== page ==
We're going to slightly update this defnition. The first step is to modify candidates to return all the replacements: candidates |> Array.map (fun x -> x.Replacement)). Next, we need to modify the [||] (empty) match-case to return [|[|codePoint|]|]. Then, we need to add a call to getCombinations at the end. Finally, move Array.flatten to the end, in an Array.map.

let transformTerm =
    Array.map (fun codePoint ->
        match codePoint |> findCandidates with
        | [||] -> [|[|codePoint|]|]
        | candidates -> candidates |> Array.map (fun x -> x.Replacement))
    >> getCombinations
    >> Array.map Array.flatten

This, of course, breaks our transformToLowerTerm and matchedFilters. For transformToLowerTerm we just need to Array.map lowerCaseTerm instead, and the matchedFilters will be a bit more difficult. Our previous version was pretty simple:

let matchedFilters term = filters |> List.filter (term |> transformToLowerTerm |> (=))

Here, we have to think about what needs done now. We have multiple terms being matched to multiple filters, as such we have a significant rewrite to do, but only on the List.filter portion. We'll modify the filter to filter each term against the current filter, and then test that we got any matches. If we did, any form of the term matched our filter.

let matchedFilters term =
    filters
    |> List.filter (fun filter ->
        let transformations = term |> transformToLowerTerm
        let anyMatch = transformations |> Array.filter ((=) filter)
        anyMatch |> Array.length |> any)

That should be all we need to modify, we can test our transformToLowerTerm with the following:

terms |> List.map (transformToLowerTerm >> Array.map String.fromCodePoints)

Small bugs begin to appear

We do happen to have a bug in this, and I'll show you what it is quick.

In the case that we add a confusable, we always ignore the original character. This can be problematic if we add confusables for the regular ASCII characters, such as o, p, or e. To fix this, we simply add Array.append [|[|codePoint|]|] after our Array.map (fun x -> x.Replacement). This will include the original character as well.

We can test all this out on our real data-set, by changing our confusables and filters:

let confusables2 =
    data
    |> String.split '\n'
    |> Seq.filter (String.startsWith "#" >> not)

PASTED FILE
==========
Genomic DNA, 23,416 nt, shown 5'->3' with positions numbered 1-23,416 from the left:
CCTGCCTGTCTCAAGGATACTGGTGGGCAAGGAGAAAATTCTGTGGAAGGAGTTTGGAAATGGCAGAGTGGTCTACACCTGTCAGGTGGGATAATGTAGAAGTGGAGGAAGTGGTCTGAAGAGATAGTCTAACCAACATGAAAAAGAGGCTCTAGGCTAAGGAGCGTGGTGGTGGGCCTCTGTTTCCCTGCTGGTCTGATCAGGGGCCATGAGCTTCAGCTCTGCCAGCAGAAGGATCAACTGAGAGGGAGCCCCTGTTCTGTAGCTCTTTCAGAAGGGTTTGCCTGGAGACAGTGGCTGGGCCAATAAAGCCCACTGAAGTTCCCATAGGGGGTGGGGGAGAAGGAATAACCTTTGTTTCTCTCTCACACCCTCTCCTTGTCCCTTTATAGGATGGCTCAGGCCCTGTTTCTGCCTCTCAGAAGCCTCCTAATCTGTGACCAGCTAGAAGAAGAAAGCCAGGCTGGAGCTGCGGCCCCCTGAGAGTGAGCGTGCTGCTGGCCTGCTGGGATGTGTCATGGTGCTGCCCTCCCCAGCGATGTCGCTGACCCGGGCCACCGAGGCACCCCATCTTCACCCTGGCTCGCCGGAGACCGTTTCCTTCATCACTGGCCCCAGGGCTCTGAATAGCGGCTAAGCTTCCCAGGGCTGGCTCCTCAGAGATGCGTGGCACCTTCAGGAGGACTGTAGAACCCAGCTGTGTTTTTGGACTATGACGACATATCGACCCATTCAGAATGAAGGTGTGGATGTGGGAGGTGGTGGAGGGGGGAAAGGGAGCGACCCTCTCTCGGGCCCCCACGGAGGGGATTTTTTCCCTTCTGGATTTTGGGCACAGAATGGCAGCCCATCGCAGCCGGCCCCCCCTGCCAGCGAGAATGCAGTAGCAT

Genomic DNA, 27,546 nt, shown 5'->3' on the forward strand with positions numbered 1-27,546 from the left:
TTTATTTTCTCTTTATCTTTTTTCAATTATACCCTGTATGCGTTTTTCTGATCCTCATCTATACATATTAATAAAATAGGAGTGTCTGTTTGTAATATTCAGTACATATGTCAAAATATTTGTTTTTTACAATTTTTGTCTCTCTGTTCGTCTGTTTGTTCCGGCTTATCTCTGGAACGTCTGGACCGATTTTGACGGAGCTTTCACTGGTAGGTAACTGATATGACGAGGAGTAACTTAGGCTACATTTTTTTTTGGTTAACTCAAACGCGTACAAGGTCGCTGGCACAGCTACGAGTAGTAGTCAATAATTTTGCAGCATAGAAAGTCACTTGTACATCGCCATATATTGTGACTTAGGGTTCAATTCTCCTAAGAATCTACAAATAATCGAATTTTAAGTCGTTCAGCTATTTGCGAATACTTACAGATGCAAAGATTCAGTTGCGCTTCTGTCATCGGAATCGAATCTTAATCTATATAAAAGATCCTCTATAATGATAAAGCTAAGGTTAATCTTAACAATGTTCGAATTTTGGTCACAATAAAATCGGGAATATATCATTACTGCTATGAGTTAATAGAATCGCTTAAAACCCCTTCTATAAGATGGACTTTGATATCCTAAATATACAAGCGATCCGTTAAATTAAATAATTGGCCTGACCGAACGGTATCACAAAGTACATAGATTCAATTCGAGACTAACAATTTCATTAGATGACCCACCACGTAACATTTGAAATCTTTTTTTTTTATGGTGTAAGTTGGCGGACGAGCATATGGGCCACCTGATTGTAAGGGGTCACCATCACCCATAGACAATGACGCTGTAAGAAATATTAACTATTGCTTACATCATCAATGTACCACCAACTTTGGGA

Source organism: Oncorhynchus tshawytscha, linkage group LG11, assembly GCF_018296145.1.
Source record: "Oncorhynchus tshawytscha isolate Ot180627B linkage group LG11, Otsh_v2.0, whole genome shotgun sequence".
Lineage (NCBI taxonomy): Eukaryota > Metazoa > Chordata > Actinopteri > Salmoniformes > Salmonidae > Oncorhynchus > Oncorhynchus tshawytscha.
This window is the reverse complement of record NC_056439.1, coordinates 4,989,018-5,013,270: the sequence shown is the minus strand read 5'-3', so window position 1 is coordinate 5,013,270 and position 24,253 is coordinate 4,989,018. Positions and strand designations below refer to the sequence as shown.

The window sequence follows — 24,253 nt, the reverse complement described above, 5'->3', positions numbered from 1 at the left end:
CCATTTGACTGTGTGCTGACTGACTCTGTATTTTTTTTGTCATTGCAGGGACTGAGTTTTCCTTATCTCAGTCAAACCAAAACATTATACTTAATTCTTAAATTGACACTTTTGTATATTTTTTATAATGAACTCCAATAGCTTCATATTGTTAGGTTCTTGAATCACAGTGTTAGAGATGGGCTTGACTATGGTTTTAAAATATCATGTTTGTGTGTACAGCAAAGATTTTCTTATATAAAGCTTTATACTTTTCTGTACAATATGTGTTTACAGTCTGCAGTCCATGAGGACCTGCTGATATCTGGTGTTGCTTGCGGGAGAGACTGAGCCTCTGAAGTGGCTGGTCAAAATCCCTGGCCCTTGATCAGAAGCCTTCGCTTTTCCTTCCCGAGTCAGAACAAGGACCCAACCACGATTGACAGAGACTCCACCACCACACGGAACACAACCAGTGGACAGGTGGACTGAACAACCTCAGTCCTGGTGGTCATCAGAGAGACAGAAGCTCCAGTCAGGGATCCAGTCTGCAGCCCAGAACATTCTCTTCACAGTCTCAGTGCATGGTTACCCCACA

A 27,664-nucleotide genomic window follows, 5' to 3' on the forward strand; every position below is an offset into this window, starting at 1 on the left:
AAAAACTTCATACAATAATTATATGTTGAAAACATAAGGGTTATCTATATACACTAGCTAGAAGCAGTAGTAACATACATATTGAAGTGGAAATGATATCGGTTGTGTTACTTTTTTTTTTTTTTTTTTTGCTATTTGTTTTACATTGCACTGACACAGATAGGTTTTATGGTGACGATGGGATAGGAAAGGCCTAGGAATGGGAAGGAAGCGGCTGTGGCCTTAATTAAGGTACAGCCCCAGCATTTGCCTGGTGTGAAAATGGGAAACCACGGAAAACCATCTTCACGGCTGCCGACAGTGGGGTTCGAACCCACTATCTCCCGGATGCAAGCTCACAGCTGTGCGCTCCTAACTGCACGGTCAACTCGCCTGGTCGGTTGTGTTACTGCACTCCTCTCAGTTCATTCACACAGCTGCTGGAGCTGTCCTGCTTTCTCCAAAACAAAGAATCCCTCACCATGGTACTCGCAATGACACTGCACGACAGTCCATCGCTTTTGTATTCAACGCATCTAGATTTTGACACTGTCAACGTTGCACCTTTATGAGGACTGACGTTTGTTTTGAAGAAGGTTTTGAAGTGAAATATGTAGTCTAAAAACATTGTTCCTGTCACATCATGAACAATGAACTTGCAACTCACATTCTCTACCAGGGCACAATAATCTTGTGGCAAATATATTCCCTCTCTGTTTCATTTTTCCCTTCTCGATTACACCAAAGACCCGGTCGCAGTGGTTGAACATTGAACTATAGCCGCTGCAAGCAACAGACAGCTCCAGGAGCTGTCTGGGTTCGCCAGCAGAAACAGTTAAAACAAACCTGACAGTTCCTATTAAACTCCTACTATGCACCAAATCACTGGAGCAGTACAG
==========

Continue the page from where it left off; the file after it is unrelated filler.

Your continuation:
|> Seq.map (Seq.takeWhile ((<>) '#') >> Seq.toArray >> String.implode >> String.split ';')
    |> Seq.choose mapToConfusable
    |> Seq.toArray

let confusables =
    [|{ Original = ("ℕ", 0) ||> Char.toCodePoint; Replacement = "m" |> String.toCodePoints |> Seq.toArray; Field3 = "" }|]
    |> Array.append confusables2

let listToCodePoints = List.map (String.toCodePoints >> Seq.toArray)

let filters = ["mope"; "fail"] |> listToCodePoints
let terms = ["ℕope"; "𝑵ope"; "ռope"; "nope"; "𝕱ail"; "𝓕ail"; "pass"; "𝕿rue"; "𝓽𝓻𝓾𝒆"] |> listToCodePoints

This should result in matchedTerms being val matchedTerms : string list = ["ℕope"; "𝕱ail"; "𝓕ail"] instead of the whole list, if we change mope to nope we still get the first "ℕope", which proves everything works properly.

Great work, team!

Overall, we should have learned that if we structure our code well, we can add new functionality without having to do too much modification. We can easily add a whole new feature without creating much of a problem at all.


The entire goal of this lesson is to show how we can add substantial functionality to our software without doing major rewrites. It also helps demonstrate how we should be thinking about problems as we solve them. Work from a small issue up to the larger one, and build independent stages to allow easy troubleshooting, testing and integration of them. This wasn't a long lesson, but it's just as important as any other. (I've been swamped at work all week thanks to the ball being dropped by an API we consume, so haven't had a lot of time to get a good post together. Hopefully this meets everyone's expectations.)